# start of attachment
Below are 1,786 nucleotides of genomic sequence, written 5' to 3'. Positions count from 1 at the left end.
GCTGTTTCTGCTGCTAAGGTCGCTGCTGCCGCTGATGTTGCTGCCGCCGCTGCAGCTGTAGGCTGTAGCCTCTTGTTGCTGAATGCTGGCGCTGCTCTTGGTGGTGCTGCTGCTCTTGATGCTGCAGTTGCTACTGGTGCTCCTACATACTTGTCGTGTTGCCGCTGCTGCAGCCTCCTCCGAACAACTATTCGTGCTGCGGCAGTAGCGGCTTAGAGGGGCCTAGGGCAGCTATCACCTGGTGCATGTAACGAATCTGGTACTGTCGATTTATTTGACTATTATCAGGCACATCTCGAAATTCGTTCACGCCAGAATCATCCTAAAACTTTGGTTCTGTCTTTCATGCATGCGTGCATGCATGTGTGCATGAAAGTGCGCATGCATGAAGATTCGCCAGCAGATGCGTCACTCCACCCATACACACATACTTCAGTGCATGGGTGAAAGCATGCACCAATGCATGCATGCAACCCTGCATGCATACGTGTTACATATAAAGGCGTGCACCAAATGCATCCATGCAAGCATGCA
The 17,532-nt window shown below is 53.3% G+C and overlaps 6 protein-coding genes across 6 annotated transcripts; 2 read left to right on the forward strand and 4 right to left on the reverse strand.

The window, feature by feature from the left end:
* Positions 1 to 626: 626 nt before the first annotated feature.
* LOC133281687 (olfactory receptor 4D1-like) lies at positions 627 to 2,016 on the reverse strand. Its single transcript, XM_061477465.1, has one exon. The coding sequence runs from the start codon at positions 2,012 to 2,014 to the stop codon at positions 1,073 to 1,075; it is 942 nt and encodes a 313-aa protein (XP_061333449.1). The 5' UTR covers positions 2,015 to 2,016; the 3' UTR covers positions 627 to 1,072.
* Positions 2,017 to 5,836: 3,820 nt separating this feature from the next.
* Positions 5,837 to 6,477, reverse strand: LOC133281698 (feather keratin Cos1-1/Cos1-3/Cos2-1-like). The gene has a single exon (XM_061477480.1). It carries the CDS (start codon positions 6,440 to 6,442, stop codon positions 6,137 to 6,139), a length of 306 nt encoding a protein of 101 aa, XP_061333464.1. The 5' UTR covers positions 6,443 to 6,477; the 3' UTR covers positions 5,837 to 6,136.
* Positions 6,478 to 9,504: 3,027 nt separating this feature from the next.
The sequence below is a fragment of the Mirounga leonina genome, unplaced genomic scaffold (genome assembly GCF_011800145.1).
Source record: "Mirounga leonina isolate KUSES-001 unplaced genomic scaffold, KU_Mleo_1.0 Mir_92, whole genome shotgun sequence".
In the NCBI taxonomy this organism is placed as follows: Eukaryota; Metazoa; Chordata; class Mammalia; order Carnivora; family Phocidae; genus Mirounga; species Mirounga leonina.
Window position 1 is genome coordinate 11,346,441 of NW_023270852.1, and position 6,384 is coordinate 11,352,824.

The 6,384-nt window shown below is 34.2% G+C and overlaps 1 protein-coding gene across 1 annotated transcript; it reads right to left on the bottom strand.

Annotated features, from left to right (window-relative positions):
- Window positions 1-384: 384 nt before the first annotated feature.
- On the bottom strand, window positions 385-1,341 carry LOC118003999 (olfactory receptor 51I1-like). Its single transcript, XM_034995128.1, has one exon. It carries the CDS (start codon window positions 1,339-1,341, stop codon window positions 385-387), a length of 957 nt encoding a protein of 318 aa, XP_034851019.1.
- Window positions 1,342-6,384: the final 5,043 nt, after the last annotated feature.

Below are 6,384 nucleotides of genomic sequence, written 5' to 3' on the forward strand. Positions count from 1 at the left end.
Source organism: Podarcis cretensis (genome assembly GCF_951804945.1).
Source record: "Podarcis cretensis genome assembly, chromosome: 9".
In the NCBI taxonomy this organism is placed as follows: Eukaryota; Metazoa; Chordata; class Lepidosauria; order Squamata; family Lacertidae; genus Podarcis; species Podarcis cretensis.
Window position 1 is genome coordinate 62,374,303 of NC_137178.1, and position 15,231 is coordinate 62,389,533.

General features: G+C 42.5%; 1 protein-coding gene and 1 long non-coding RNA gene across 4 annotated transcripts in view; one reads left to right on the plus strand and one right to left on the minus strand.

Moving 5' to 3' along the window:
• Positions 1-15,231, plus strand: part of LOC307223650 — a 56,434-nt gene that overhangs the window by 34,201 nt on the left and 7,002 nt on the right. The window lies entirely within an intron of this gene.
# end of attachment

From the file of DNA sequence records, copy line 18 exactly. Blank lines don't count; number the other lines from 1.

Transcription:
- Window positions 1,342-6,384: the final 5,043 nt, after the last annotated feature.